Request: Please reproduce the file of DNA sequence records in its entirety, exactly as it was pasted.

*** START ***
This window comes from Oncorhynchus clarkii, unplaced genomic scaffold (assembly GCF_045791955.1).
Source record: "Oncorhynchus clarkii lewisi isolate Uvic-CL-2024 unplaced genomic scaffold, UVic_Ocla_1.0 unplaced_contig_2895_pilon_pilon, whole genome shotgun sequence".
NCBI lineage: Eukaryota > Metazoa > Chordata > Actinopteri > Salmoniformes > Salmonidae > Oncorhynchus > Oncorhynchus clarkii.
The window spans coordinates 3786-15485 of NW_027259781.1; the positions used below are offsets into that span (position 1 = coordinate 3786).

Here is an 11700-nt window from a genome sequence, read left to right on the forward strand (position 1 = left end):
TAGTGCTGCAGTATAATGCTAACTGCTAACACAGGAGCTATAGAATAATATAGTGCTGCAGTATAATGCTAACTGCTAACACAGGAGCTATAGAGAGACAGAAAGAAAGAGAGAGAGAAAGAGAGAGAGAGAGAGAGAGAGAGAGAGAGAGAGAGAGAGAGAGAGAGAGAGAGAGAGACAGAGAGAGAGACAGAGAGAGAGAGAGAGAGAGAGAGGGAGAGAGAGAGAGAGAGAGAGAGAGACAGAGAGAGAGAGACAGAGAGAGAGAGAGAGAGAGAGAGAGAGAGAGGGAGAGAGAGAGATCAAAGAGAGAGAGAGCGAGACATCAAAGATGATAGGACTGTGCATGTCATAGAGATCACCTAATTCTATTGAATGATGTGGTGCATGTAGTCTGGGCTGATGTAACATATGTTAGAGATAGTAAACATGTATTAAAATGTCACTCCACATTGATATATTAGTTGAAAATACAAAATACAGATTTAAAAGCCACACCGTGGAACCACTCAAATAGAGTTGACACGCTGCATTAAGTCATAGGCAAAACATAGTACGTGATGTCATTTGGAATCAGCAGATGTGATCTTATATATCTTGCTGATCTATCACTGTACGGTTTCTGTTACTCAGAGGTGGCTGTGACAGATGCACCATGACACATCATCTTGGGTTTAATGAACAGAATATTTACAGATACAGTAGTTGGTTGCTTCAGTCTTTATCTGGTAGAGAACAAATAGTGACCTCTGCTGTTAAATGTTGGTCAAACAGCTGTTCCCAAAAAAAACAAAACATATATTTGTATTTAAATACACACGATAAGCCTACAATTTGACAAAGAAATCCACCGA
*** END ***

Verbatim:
This window comes from Oncorhynchus clarkii, unplaced genomic scaffold (assembly GCF_045791955.1).
Source record: "Oncorhynchus clarkii lewisi isolate Uvic-CL-2024 unplaced genomic scaffold, UVic_Ocla_1.0 unplaced_contig_2895_pilon_pilon, whole genome shotgun sequence".
NCBI lineage: Eukaryota > Metazoa > Chordata > Actinopteri > Salmoniformes > Salmonidae > Oncorhynchus > Oncorhynchus clarkii.
The window spans coordinates 3786-15485 of NW_027259781.1; the positions used below are offsets into that span (position 1 = coordinate 3786).

Here is an 11700-nt window from a genome sequence, read left to right on the forward strand (position 1 = left end):
TAGTGCTGCAGTATAATGCTAACTGCTAACACAGGAGCTATAGAATAATATAGTGCTGCAGTATAATGCTAACTGCTAACACAGGAGCTATAGAGAGACAGAAAGAAAGAGAGAGAGAAAGAGAGAGAGAGAGAGAGAGAGAGAGAGAGAGAGAGAGAGAGAGAGAGAGAGAGAGAGACAGAGAGAGAGACAGAGAGAGAGAGAGAGAGAGAGAGGGAGAGAGAGAGAGAGAGAGAGAGAGACAGAGAGAGAGAGACAGAGAGAGAGAGAGAGAGAGAGAGAGAGAGAGGGAGAGAGAGAGATCAAAGAGAGAGAGAGCGAGACATCAAAGATGATAGGACTGTGCATGTCATAGAGATCACCTAATTCTATTGAATGATGTGGTGCATGTAGTCTGGGCTGATGTAACATATGTTAGAGATAGTAAACATGTATTAAAATGTCACTCCACATTGATATATTAGTTGAAAATACAAAATACAGATTTAAAAGCCACACCGTGGAACCACTCAAATAGAGTTGACACGCTGCATTAAGTCATAGGCAAAACATAGTACGTGATGTCATTTGGAATCAGCAGATGTGATCTTATATATCTTGCTGATCTATCACTGTACGGTTTCTGTTACTCAGAGGTGGCTGTGACAGATGCACCATGACACATCATCTTGGGTTTAATGAACAGAATATTTACAGATACAGTAGTTGGTTGCTTCAGTCTTTATCTGGTAGAGAACAAATAGTGACCTCTGCTGTTAAATGTTGGTCAAACAGCTGTTCCCAAAAAAAACAAAACATATATTTGTATTTAAATACACACGATAAGCCTACAATTTGACAAAGAAATCCACCGA